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Don't flub case against killer Nichols
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A perfect legal storm may be gathering around the Brian Nichols murder case. Georgia could wind up with another national black eye, and justice could be delayed or denied for years.
A Fulton County jury is scheduled to be impaneled beginning Oct. 15 to hear mountains of evidence that Nichols shot to death Judge Rowland Barnes, court reporter Julie Brandau and Deputy Sheriff Hoyt Teasley. The slayings occurred in 2005 in the Fulton County courthouse in broad daylight. Nichols also is accused of killing U.S. Customs agent David Wilhelm in a separate setting.
The identity of the killer is certain. The state has called 400 witnesses. From the outside, the state’s case appears to be a slam-dunk.
From the inside, a legal mess, fraught with political intrigue, is shaping up.
* District Attorney Paul Howard has brought a voluminous 54-count indictment against Nichols, charging him not only with the slayings but a myriad of other crimes. With the help of the FBI, Howard has launched a nationwide investigation into Nichols’ background before the defendant moved to Atlanta. Evidence from those background interviews could be used in the sentencing phase of the case. Howard has said he will ask for the death penalty. The DA’s critics say he is grandstanding  —  complicating and raising the cost of what should be a simple trial. His fans say Howard wants to make certain Nichols does not escape the ultimate punishment. Fulton County is noted as the Georgia venue least likely to impose a death sentence.
* The Nichols case will be the first major test of the new statewide system for indigent defense for capital cases. Signs already abound that the system may not survive the trial.
Such an ending would suit several judges and trial lawyers just fine. Those folks are unhappy that appointment of defense lawyers for indigent defendants has been mostly removed from local jurisdictions  —  an important perk for many jurists.
* The Nichols defense team is running out of funds, having already spent $1.8 million trying to counter the state’s wide-ranging and complex indictment. The defense says it will need at least $2.4 million for the trial and initial appeal. Another problem here: Going broke is not unique to the defense in Nichols’ case. The capital crimes section of the indigent defense fund is running out of dollars across the state. The General Assembly specified the new system would be financed by fines and other revenues generated by the courts. As usual, the Legislature guessed wrong on the money. The courts are not producing nearly enough funds, and the state has trimmed allocations.
* Gov. Sonny Perdue has repeatedly refused requests from the court to help provide emergency funds for the Fulton court to guarantee Nichols a fair trial. Oddly, Perdue, known for his disdain of the legal system, is in charge of the indigent defense agency. Georgia was once infamous for greedy governors corrupting the criminal justice system. Reform-minded governors and Legislatures of old finally removed most of the executive branch’s authority to deal with criminal defendants. The current Legislature put Perdue & Co. squarely back in the middle of the procedures.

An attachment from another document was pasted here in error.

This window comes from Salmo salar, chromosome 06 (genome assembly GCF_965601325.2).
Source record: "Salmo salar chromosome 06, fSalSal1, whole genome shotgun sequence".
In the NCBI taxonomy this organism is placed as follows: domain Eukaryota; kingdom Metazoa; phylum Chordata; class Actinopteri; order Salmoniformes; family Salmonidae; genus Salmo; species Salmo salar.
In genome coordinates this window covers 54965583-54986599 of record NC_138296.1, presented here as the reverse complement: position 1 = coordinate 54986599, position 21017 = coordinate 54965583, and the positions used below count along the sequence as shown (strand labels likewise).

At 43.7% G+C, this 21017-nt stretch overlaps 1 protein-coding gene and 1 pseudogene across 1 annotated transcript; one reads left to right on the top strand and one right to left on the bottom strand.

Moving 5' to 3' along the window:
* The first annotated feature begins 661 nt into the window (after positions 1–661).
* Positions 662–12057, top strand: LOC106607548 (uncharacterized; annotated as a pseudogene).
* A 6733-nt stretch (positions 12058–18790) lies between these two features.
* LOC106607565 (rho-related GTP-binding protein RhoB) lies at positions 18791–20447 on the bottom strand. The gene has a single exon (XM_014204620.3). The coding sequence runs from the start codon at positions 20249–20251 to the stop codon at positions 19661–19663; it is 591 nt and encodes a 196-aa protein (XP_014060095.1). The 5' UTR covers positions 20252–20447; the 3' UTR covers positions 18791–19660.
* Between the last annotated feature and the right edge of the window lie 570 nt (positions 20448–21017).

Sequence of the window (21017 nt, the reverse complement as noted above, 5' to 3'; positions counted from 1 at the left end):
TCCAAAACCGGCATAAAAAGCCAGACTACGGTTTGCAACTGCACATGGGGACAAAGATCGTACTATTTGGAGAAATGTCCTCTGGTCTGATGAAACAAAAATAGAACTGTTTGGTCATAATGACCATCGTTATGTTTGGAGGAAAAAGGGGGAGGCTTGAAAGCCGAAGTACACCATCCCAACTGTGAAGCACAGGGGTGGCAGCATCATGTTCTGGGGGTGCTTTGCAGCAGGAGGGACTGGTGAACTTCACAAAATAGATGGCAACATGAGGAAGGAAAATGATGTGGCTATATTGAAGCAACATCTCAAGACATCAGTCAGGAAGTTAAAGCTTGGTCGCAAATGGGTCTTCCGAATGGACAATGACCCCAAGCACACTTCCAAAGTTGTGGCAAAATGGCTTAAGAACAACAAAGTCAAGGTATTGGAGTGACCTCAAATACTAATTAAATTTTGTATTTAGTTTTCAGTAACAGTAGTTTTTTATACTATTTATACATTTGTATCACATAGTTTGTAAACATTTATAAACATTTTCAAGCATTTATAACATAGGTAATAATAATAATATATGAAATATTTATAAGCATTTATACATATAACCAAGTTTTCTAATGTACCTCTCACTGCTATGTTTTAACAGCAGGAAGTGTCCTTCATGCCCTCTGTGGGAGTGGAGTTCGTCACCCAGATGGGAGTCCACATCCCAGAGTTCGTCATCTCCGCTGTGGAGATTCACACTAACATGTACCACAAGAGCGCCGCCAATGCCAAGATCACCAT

* The defense is expected to use perhaps the only available option in trying to save their client: a rarely successful argument that the defendant was insane at the time of the murders. Such a defense will run up the court costs considerably. Mental-health expert witnesses must be paid and their expenses reimbursed. The state has a slate of its experts ready to rebut.
* The trial is expected to take three months. Seasoned Superior Court Judge Hilton Fuller has decided against sequestering the jury, apparently believing that allowing jurors to go home at the end of each day will facilitate selection of a better-qualified panel.
“No matter what happens, Judge Fuller is determined not to be another Lance Ito [the judge in the O. J. Simpson trial],” says an associate of the judge. “He also is determined not to have a repeat of the initial Alday trial [another famous ‘slam dunk’ trial from the 1970s of the killers of the Ned Alday family in Seminole County. The guilty finding and death sentence were overturned on appeal].”
Then, of course, there is always a kook factor in such cases as Nichols.’ The defendant received several marriage proposals shortly after his arrest. Demonstrators against capital punishment and others questioning the fairness of Southern justice are likely to turn out and make lots of noise. And a jury panel that can afford to take three months out of their lives to listen to a trial is not likely to be representative of a cross-section of Fulton County.
One other thing: If the defense runs out of money, don’t be surprised to see the trial delayed indefinitely or halted in midstream until state government recognizes that giving Nichols the finest defense possible is in everyone’s best interest.

Contact Shipp at P.O. Box 2520, Kennesaw, GA 30156, or email mailto:
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